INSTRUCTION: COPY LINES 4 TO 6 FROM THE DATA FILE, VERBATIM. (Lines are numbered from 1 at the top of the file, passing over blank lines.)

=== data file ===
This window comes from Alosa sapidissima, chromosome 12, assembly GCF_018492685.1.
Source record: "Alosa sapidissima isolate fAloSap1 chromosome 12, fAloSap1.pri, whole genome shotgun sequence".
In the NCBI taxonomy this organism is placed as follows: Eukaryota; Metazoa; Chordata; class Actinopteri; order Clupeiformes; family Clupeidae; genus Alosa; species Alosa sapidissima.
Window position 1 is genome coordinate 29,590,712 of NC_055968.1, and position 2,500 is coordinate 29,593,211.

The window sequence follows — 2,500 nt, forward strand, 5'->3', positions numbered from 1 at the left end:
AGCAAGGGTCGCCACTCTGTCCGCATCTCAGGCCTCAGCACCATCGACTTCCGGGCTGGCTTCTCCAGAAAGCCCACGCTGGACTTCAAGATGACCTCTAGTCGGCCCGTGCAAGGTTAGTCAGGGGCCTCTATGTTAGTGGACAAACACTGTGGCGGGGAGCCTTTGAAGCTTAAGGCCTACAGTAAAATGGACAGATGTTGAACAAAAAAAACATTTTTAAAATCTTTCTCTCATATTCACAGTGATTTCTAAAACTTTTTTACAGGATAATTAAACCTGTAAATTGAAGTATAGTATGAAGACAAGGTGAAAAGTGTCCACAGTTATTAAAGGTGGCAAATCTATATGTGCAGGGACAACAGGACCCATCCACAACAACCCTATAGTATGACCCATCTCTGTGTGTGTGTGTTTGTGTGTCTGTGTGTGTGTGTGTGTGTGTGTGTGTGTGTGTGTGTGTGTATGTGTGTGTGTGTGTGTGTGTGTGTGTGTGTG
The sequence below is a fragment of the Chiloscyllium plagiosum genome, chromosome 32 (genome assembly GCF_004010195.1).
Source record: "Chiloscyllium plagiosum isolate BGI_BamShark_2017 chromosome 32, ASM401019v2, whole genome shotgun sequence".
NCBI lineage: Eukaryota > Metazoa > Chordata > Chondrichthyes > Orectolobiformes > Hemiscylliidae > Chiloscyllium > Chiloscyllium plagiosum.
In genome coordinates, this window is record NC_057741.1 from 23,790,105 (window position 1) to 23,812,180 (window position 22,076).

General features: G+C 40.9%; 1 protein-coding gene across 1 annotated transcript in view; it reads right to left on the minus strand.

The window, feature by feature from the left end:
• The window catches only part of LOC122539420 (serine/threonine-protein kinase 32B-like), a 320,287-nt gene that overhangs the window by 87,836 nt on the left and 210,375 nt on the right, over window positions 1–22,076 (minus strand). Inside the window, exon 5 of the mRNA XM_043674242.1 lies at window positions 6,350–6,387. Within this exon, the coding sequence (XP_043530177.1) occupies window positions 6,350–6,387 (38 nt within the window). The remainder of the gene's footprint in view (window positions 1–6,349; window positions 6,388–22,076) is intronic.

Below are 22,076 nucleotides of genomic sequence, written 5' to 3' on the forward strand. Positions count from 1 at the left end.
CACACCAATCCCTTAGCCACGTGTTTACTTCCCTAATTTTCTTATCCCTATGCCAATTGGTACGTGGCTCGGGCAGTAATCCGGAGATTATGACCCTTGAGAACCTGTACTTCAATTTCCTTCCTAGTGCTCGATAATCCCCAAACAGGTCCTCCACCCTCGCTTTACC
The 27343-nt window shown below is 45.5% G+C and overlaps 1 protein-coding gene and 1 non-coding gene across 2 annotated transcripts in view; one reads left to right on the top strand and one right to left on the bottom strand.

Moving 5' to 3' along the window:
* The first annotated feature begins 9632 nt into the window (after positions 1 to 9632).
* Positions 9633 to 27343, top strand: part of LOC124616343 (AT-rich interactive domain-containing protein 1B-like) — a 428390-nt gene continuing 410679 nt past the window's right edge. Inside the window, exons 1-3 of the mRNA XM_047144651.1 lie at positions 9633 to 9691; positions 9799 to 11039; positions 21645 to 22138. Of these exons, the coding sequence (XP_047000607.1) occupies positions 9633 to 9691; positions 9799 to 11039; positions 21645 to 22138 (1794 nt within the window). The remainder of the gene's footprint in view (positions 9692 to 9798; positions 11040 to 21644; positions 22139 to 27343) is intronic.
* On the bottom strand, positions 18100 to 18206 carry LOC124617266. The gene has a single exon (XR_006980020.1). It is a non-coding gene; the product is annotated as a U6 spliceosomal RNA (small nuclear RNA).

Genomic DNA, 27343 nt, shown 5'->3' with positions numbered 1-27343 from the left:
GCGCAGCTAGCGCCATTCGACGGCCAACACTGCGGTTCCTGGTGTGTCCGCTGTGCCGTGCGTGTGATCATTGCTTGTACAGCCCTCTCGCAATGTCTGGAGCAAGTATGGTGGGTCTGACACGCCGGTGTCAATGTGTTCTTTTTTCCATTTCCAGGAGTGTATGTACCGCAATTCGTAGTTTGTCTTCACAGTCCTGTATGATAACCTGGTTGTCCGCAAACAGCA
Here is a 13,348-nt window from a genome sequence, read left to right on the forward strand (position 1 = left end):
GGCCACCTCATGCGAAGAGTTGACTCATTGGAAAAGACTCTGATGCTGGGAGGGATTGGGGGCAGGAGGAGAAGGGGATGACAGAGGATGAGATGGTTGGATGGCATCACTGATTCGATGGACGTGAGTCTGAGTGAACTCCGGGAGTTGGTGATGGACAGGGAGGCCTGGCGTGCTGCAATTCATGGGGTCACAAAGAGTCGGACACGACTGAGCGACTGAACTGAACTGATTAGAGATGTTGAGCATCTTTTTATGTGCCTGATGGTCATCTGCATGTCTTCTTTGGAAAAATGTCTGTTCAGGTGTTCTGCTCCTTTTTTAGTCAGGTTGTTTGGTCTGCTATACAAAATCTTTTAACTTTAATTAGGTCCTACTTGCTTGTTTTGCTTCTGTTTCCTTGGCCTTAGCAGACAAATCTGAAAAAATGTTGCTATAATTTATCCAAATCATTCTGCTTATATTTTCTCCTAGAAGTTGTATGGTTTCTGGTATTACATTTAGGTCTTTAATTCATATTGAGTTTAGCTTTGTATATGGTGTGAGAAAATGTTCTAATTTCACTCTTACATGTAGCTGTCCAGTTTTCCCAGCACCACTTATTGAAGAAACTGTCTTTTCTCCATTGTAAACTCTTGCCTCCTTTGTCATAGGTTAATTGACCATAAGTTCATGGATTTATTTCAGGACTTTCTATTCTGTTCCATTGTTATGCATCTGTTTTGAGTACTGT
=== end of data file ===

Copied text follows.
Window position 1 is genome coordinate 29,590,712 of NC_055968.1, and position 2,500 is coordinate 29,593,211.

The window sequence follows — 2,500 nt, forward strand, 5'->3', positions numbered from 1 at the left end:
AGCAAGGGTCGCCACTCTGTCCGCATCTCAGGCCTCAGCACCATCGACTTCCGGGCTGGCTTCTCCAGAAAGCCCACGCTGGACTTCAAGATGACCTCTAGTCGGCCCGTGCAAGGTTAGTCAGGGGCCTCTATGTTAGTGGACAAACACTGTGGCGGGGAGCCTTTGAAGCTTAAGGCCTACAGTAAAATGGACAGATGTTGAACAAAAAAAACATTTTTAAAATCTTTCTCTCATATTCACAGTGATTTCTAAAACTTTTTTACAGGATAATTAAACCTGTAAATTGAAGTATAGTATGAAGACAAGGTGAAAAGTGTCCACAGTTATTAAAGGTGGCAAATCTATATGTGCAGGGACAACAGGACCCATCCACAACAACCCTATAGTATGACCCATCTCTGTGTGTGTGTGTTTGTGTGTCTGTGTGTGTGTGTGTGTGTGTGTGTGTGTGTGTGTGTGTGTATGTGTGTGTGTGTGTGTGTGTGTGTGTGTGTG